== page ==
N.C. State converted the 2-point conversion, took a 17-14 lead and then held on for a 24-17 victory after Syracuse recovered an onside kick with 17 seconds remaining.

More aggression, better results

The touchdown was proof of N.C State’s defensive improvement. The Wolfpack had played better at Louisville on Oct. 18 but lost 30-18.

A week earlier, during a 30-14 home loss to Boston College, Huxtable said he had started trying more blitz packages in the second half.

“We shifted gears,” Huxtable said. “We started to get a little bit more aggressive and getting after it a little more.”

It was too late to make a difference that week, which was a low point of the season. N.C. State was embarrassed by a 41-0 loss at Clemson on Oct. 4 but it had expected to compete with the Eagles.

Instead, Boston College rolled up 310 rushing yards – 132 from quarterback Tyler Murphy. Doeren compounded the loss by complaining after the game about not getting a “cabinet stocked of redshirt seniors.” He also lamented a lack of all-star candidates on the ACC “preseason list.”

“It’s a challenge, I mean every day, building this program is going to take time,” Doeren said during the postgame press conference.

“We all want microwaved results, me included. I know our fans do, I get it.”

Goal: More disruption

But from that Boston College loss, something changed with N.C. State’s defense and with Huxtable’s mentality.

In its first three ACC games, N.C. State’s defense gave up an average of 478.3 yards per game. Over the final five ACC games, the Wolfpack improved by more than 140 yards per game, allowing only 337.8 per game and fewer than 220 in the closing wins against Wake Forest and UNC.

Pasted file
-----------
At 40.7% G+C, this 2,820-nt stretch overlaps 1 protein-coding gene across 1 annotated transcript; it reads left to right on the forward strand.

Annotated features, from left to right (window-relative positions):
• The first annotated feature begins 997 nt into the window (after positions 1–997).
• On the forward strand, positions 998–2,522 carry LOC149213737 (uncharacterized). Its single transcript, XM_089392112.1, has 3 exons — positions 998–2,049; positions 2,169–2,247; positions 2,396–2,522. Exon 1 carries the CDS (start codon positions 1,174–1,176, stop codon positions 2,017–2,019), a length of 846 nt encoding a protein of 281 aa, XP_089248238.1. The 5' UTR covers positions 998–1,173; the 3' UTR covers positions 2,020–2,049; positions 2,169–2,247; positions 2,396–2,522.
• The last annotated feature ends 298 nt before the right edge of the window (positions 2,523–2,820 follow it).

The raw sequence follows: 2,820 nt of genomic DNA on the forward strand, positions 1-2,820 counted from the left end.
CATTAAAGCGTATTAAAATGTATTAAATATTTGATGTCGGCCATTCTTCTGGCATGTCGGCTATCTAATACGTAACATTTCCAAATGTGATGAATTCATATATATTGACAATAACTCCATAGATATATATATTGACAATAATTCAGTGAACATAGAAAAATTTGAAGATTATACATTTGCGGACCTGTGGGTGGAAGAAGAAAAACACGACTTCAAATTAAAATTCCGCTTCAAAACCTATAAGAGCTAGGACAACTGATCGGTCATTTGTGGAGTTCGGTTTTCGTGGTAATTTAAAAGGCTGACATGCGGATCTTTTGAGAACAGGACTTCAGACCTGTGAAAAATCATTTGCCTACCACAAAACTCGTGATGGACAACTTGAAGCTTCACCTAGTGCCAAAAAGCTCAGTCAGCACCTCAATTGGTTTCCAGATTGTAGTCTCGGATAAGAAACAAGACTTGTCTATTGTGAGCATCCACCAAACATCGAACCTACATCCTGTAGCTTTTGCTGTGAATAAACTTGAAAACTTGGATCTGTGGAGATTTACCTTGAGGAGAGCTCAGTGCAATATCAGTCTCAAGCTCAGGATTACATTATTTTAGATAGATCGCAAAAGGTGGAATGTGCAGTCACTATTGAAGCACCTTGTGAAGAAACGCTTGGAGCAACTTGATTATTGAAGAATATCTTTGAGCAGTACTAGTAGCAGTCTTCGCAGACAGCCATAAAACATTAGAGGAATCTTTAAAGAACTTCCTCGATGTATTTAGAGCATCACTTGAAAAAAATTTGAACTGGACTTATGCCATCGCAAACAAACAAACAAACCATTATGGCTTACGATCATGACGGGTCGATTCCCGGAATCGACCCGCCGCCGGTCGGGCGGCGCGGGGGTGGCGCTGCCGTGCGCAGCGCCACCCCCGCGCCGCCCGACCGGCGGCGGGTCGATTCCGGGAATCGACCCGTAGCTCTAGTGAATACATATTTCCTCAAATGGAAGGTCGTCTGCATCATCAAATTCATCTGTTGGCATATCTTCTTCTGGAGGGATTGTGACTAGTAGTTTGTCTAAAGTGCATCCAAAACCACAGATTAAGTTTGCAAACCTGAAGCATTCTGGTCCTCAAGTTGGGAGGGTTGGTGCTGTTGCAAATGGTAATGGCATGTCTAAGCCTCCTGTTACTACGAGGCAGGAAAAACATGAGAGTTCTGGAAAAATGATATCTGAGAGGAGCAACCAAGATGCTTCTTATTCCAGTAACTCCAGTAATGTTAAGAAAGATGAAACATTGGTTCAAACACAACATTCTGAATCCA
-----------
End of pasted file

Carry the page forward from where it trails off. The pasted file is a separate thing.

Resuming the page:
“We just came out in our base defense and played straight up,” Norman said about the early season strategy. “As the season went along we put in more twists, stunts and blitzes.”

Pressure bursts pipes, as the saying goes, and N.C. State’s sacks and turnovers both jumped in the final five games.

In the first three ACC games, N.C. State’s defense had a total of five sacks and caused five turnovers. In the last five games, the Wolfpack produced 16 sacks and eight turnovers.

Coincidentally, N.C. State started 0-3 in the ACC, then finished 3-2 with losses to Louisville (9-3) and Georgia Tech (10-3), the Coastal Divison champs.

“We were more disruptive,” Doeren said of the final five games. “We created more opportunities for big plays on defense.”

Doeren singled out the play of the defensive front as a reason for the improvement. The development of McKever (a redshirt freshman), defensive tackle B.J. Hill (freshman), defensive tackle Justin Jones (freshman) and linebacker Airius Moore (freshman) in particular was a big boost, Doeren said.

Huxtable said that none of the late season success would have been possible without senior defensive tackles Thomas Teal and T.Y. McGill.

“Those two guys really started to play like seniors should play,” Huxtable said.

Teal and McGill combined for four of the Wolfpack’s 11 tackles for losses against UNC. McGill’s sack of UNC quarterback Marquise Williams on the first drive of the third quarter knocked Williams out of the game.

Williams final numbers – 16 rushing attempts, 11 yards – illustrated how far N.C. State’s defense had come since losing to Boston College and the improvement it made neutralizing mobile quarterbacks.

The progression was natural for a group with 14 freshmen and sophomores listed on the depth chart.

“There’s nothing more valuable than game experience,” Huxtable said.

N.C. State learned and got better as the season got longer. As a result, the Wolfpack’s back in a bowl game with a chance at an eighth win.